A blog about the development of a general-purpose solution for mitigating cold-boot attacks on Full-Disk-Encryption solutions.

Lack of cache control

Management of the cache contents isn't over once the cache has been "frozen": it is also important, that the data in the cache (the encryption key) isn't written back to memory. Unfortunately, the Intel architecture allows only very minimalistic cache control:
  • enable / disable cache (systemwide: CR0.CD, per memory-region: MTRR, per page: PAT)
  • flush cache (wbinvd)

That's it. There are no processor instructions for querying the status of the cache (the currently held RAM locations in the individual cache lines) or any other "advanced" cache management functions. Therefore, it is nearly impossible to verify that the encryption key is really only present in the CPU cache. With the frozen cache setup, it's pretty much guaranteed that the key will be present in the cache - but that doesn't say anything about whether that data hasn't been sync'ed to RAM. This happens (in the frozen cache setup) whenever the wbinvd instruction is executed; this instruction can be executed by any code running in ring 0 (kernel). Therefore, it is important to minimize the (kernel) code that runs on the CPU which holds the encryption key in its cache. This is why binding the other schedulable entities (at least all other kernel threads) onto other CPUs (if present) is important, too.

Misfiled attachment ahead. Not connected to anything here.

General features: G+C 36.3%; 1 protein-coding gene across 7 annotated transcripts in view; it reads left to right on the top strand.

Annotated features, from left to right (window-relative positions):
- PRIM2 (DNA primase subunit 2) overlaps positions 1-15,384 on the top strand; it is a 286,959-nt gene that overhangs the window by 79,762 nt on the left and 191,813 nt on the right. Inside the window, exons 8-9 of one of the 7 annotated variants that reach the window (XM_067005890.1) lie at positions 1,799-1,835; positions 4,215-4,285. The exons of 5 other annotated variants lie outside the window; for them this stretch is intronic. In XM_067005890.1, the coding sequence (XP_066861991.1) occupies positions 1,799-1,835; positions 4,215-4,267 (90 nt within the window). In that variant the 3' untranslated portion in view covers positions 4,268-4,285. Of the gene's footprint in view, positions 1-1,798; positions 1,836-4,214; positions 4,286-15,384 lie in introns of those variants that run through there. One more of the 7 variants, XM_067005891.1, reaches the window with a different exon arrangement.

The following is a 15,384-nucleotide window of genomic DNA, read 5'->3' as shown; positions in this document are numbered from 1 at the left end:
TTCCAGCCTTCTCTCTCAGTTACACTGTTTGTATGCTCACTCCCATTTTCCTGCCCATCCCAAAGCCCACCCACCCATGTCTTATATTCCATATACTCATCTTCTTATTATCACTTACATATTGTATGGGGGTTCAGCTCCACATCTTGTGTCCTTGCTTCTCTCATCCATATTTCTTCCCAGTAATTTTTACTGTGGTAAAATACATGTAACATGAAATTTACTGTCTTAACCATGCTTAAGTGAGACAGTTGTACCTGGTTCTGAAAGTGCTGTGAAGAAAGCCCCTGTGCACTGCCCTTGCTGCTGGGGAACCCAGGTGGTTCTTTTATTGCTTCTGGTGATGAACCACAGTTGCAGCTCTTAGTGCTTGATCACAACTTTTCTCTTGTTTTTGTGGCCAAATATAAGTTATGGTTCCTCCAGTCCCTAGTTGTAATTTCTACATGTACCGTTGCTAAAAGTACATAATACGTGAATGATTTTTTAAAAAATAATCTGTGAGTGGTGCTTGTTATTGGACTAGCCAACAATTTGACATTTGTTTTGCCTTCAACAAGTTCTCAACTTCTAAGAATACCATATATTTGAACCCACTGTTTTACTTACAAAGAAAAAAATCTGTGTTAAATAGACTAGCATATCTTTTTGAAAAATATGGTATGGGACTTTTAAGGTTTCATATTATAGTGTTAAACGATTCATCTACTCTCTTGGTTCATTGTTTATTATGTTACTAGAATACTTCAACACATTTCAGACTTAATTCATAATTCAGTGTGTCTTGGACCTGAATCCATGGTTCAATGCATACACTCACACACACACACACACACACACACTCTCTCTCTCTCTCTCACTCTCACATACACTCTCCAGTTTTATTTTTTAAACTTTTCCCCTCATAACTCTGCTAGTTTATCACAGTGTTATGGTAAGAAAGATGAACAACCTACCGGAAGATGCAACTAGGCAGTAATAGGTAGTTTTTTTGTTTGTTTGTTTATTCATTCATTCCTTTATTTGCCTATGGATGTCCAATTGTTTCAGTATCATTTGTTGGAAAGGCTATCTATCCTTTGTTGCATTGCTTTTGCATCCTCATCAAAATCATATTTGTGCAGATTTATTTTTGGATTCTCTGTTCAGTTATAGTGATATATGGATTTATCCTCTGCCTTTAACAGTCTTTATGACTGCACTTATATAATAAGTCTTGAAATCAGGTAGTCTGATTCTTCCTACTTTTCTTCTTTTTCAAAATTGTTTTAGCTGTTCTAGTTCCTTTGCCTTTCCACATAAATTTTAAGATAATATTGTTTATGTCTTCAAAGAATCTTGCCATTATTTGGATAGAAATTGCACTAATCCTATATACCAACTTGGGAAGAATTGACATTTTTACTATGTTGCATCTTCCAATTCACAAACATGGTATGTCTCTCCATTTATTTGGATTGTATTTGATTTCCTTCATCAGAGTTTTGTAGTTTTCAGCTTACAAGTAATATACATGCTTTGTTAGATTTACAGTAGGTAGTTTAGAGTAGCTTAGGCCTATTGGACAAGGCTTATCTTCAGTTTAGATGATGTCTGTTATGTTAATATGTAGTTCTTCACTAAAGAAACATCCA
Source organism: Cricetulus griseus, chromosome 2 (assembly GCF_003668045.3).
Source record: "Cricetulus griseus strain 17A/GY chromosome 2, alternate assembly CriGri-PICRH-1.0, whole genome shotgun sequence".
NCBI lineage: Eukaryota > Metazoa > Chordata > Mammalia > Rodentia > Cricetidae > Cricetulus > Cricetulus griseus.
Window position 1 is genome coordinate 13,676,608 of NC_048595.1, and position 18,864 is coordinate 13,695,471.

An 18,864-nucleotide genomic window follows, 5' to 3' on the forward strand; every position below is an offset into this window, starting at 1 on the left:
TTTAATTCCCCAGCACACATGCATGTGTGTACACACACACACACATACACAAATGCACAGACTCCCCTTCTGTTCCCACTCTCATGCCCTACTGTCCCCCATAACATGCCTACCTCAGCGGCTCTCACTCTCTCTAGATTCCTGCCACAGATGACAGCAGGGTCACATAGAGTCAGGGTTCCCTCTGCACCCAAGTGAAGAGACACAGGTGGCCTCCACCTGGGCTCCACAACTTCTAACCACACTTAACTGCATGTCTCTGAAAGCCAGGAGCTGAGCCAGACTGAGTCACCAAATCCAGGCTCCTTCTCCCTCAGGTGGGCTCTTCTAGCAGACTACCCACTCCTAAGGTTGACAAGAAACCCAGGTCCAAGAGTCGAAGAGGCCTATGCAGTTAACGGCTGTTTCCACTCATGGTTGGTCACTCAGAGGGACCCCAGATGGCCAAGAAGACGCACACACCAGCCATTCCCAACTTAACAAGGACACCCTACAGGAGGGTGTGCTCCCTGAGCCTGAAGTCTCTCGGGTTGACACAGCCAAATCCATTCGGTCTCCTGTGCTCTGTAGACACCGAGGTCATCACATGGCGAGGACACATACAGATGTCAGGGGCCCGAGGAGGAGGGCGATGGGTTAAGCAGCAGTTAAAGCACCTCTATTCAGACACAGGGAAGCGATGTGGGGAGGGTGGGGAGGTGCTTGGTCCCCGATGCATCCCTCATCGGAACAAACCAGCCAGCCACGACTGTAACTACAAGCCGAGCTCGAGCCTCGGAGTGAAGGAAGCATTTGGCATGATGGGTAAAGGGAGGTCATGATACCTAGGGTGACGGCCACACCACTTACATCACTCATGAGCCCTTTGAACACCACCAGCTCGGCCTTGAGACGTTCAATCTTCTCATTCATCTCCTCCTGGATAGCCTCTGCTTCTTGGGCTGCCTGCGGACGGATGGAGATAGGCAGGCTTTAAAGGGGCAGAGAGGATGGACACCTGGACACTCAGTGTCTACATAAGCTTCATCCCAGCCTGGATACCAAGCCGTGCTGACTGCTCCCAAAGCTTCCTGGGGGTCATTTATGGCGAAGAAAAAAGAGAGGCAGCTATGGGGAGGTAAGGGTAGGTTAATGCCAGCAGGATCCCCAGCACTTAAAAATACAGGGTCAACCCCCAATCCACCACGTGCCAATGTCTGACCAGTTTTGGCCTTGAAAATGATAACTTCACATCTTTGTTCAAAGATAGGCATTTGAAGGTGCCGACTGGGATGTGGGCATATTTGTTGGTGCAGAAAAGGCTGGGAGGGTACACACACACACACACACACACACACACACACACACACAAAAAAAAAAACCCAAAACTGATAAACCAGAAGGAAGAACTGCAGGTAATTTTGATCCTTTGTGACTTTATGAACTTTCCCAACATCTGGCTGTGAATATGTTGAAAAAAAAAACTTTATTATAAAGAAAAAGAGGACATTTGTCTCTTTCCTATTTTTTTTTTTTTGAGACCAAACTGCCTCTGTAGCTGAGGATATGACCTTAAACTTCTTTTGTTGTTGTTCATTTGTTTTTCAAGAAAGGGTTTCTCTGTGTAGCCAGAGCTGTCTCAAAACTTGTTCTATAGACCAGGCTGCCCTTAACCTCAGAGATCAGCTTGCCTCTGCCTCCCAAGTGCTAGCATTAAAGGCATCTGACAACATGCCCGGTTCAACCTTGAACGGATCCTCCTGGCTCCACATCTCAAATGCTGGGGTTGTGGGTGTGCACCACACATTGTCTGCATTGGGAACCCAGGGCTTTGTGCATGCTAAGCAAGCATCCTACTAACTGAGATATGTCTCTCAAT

One way to minimize the impact of "unintentional" cache flushes (unintentional from our point of view) is to repeat the cache freezing procedure periodically in order to reverse the effects of "unintentional" cache flushes (wbinvd). Fortunately, there's at least a (theoretically) better solution for Linux: modify the function/macro that executes/wraps the invd/wbinvd instructions in the kernel to trigger the re-execution of the cache freezing (independent of how realistic the chances of integration of such a patch seem).

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